For years liberal groups have aimed to unravel basic election integrity practices in the state of Arizona. From repealing ballot harvesting to pushing for same day voter registration – the goal is a California-style free for all where anything goes. Even amidst legal defeats that have forced California to remove staggering numbers of inactive and unverified voters from their rolls, extremists continue to try to import these same policies in our state.
Case in point, an initiative dubbed the “Fair Elections Act” was recently filed with the Secretary of State’s office and includes almost every possible measure to erode safe, secure and honest elections in Arizona.
Among the worst of the provisions is the creation of a “democracy voucher” system which would furnish every registered voter with certificates of $50 – $150 in order to facilitate small dollar political contributions. Despite claiming to be a tool to empower average Arizonans to exercise choice and their political voice, these funds would only be eligible to be given to candidates running via the Clean Elections Commission system.
Democracy isn’t cheap either.
Based upon current registration levels and the minimum and maximum allowable distributable certificates, $191 – $573 Million of hard-earned taxpayer dollars could be up for grabs by politicians.
How does the initiative purport to pay for this? With a tax increase of course. The proposal would raise the minimum corporate income tax from $50 to $150 – swiping the $100 increase for Clean Elections. In addition, it would allow an up to $500 dollar for dollar tax credit for contributions to the commission. Although these revenue enhancers alone are no where near enough to cover the potential exorbitant costs, proponents are banking on the idea that there will be low voter participation in the program – proving even when you give people free money, they would rather not take it then give it to a politician.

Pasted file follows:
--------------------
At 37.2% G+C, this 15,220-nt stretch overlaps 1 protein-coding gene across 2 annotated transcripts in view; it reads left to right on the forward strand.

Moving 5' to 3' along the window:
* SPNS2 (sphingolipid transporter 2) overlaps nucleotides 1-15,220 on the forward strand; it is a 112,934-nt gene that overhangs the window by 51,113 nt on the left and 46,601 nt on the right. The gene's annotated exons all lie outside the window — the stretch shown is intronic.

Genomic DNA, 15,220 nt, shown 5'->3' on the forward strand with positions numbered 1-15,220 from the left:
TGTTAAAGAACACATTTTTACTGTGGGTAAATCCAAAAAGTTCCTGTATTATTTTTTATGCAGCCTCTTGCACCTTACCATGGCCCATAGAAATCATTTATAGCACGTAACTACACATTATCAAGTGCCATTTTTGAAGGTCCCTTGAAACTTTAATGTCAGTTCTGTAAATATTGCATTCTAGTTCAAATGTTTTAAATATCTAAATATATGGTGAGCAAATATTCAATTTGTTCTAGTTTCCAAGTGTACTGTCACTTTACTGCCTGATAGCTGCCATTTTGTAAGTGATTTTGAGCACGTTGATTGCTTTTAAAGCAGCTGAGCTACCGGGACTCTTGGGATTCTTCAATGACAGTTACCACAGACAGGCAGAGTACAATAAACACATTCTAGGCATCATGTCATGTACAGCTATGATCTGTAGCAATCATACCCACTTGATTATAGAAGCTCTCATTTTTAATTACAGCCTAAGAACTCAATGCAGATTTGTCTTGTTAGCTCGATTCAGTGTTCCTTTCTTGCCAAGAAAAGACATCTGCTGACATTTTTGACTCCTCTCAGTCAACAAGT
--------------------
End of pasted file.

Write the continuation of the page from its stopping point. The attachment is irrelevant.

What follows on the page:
The voucher program isn’t the only part of the measure with a hefty new price tag. The initiative would also trigger automatic voter registration for citizens receiving a drivers’ license or updating their information with the DMV. Within the 30-page initiative are tedious administrative requirements for inter-agency coordination to include the Secretary of State, Department of Transportation, Arizona Health Cost Containment and other agencies.
Because not everyone getting their license or updating their information is eligible to vote, the initiative includes a complicated process for mailing citizens. It would be incumbent upon the citizen to return the pre-stamped mailer to indicate they do not want to be registered to vote or that they are ineligible to vote. The citizen has two years to complete missing or fix inaccurate information before their status as a registered voter is cancelled. Even when their status as a voter is pending, they are able to vote if an election is occurring.
No where in the initiative is it mentioned how the state will pay for the inevitable technology overhaul required to implement this “automatic voter registration system” or the onerous process for constant pre-stamped mailers. Even more glaring are the gaping opportunities for fraud. Currently, it is so easy to register to vote in Arizona, the only excuse for not is apathy, laziness or ineligibility. Placing the burden on someone in any of these categories to ask to be excluded in the voter rolls is a waste of time and money and sure to be a magnet for inaccuracies.
This is the tip of the iceberg when it comes to bad ideas jammed packed into this election omnibus initiative. Hopefully voters will see through this attempt to co-op the security of the Arizona ballot box and reject ideas that have destroyed the election integrity of states like California and Washington.